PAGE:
Many of the same countries selling food also represented their heritage with craft, clothing and cultural demonstrations, as well as their presence in Pittsburgh, at small booths lining the perimeter of the plaza. Families and students could learn about Norwegian Constitution Day at the Scandinavian Society tent one minute and participate in the Taiko drumming activities offered by the Organization of Chinese Americans the next.

While the food and demonstrations were plentiful, what drew festival-goers most was the vivid collection of song and dance performed by each ethnic group. With 15 minutes for each performance, over 18 different ethnic groups showcased the best of their nations’ performing arts cultures.

Bociai, Pittsburgh’s Lithuanian Choir, performed traditional songs that praised their country’s natural landscapes. A Syrian woman presented a belly dance routine just minutes before a different Lithuanian group took the stage to sing and play songs on traditional Lithuanian stringed instruments.

Representing Argentina, PGH Tango Connection danced for a full hour on Sunday with an assortment of tango routines. The performances varied from large group presentations to individual couples, but all executed intense, skillful variations of the classic dance. Unbeknownst to most of the crowd surrounding the dance troupe, the routines were improvised. The swift kicks and fast footwork were made up in the moment by the dancers, according to the group’s organizer, David LaRose.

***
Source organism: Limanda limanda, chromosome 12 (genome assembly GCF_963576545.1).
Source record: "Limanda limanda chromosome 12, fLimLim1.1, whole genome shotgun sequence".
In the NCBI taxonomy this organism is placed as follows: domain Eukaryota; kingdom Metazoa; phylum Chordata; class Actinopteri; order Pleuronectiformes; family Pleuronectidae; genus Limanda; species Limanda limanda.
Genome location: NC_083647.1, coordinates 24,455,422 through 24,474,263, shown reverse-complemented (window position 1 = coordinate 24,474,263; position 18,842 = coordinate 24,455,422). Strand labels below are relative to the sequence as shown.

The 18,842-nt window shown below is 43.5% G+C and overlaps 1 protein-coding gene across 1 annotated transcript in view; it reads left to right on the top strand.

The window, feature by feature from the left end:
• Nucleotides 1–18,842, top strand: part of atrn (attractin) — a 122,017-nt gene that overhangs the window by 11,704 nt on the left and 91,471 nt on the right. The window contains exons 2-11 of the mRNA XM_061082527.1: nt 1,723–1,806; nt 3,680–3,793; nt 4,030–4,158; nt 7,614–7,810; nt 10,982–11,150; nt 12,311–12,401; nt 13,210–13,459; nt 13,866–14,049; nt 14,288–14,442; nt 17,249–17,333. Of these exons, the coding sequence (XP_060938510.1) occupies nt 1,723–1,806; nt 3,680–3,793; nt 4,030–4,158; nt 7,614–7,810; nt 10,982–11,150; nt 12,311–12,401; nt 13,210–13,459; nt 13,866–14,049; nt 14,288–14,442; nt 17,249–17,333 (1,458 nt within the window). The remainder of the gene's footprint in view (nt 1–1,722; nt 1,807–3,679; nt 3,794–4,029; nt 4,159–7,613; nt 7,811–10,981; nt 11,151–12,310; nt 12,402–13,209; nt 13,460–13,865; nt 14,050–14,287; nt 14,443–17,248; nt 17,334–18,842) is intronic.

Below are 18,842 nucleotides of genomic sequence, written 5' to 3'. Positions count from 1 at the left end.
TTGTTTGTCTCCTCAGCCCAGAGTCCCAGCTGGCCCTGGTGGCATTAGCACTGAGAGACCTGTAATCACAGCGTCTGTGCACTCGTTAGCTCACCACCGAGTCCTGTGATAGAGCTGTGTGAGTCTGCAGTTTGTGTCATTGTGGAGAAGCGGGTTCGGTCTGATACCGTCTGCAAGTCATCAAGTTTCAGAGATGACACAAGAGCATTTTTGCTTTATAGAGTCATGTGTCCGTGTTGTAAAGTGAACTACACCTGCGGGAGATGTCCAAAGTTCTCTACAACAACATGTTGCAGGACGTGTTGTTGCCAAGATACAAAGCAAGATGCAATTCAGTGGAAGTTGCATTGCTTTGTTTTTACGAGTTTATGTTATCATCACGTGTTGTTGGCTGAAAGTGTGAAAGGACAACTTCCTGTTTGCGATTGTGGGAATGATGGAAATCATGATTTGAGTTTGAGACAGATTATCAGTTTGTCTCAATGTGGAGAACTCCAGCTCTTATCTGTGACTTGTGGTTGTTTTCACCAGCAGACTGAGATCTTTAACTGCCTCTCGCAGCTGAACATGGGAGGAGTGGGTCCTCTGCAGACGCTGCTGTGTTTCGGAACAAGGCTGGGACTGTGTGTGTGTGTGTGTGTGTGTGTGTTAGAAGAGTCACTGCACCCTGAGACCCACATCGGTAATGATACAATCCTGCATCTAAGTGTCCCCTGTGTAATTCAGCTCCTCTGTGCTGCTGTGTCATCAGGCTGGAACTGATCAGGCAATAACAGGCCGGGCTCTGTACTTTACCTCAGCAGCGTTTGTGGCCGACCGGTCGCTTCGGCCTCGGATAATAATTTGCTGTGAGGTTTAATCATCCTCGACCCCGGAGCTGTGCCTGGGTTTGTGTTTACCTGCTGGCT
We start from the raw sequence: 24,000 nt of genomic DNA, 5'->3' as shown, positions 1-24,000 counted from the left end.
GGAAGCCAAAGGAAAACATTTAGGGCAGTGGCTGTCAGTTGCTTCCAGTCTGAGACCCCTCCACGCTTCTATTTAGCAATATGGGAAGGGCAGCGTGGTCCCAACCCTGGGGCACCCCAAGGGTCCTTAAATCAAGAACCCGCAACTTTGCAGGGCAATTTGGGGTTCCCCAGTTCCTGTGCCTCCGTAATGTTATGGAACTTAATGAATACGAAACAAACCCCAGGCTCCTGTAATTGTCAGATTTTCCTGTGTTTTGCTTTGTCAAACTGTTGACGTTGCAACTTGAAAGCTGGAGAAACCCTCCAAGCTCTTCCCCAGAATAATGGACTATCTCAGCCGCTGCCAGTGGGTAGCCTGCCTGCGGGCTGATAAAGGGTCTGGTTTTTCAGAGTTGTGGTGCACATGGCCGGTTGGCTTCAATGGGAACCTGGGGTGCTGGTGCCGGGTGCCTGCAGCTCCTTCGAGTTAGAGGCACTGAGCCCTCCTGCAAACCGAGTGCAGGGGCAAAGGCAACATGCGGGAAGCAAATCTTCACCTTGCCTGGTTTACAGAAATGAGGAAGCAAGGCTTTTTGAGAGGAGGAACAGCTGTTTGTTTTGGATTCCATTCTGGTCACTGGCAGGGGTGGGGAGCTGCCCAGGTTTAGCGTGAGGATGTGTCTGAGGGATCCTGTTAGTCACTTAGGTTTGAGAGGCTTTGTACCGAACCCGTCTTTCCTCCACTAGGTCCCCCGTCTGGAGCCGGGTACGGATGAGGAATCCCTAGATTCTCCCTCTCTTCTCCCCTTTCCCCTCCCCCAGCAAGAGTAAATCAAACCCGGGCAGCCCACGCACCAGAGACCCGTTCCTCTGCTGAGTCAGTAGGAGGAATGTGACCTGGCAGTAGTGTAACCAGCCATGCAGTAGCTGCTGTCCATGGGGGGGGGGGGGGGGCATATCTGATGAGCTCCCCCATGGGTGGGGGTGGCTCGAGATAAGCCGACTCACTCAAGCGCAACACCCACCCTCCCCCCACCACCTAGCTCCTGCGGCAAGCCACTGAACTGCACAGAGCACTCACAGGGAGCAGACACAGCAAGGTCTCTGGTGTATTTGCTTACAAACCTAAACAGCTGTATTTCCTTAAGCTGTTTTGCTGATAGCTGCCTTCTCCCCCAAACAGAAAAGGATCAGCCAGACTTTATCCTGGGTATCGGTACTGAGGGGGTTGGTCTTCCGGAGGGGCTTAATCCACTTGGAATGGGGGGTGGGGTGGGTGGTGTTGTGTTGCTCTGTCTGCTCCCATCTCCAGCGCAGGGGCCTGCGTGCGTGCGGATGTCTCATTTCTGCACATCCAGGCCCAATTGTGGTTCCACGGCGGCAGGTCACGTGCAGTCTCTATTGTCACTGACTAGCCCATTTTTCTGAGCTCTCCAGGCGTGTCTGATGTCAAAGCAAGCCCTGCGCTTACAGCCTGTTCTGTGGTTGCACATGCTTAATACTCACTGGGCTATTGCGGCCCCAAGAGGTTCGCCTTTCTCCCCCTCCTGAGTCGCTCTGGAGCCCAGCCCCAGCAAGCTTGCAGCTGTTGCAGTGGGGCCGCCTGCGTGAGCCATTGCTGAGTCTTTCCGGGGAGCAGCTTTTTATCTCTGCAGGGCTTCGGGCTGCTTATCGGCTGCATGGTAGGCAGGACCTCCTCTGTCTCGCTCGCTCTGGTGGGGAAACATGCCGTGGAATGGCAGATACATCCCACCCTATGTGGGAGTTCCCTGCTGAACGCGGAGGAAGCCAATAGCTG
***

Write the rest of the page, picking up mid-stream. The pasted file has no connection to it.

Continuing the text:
LaRose, a Pittsburgh native and PGH Tango Connection member, led the group as they tangoed throughout the day. LaRose’s passion for Argentinian culture shined as he gave short anecdotes before each performance about the origin of the tango and the other countries from where each performance drew inspiration.

“It’s a really unusual dance in that it’s all about communication,” said LaRose, adding that he finds the intricate dance of tango and the burgeoning city of Pittsburgh go hand-in-hand. “Pittsburgh is a growing city with a growing arts scene. It’s important to have a bunch of dance and music. [This festival] is part of what makes a city great.”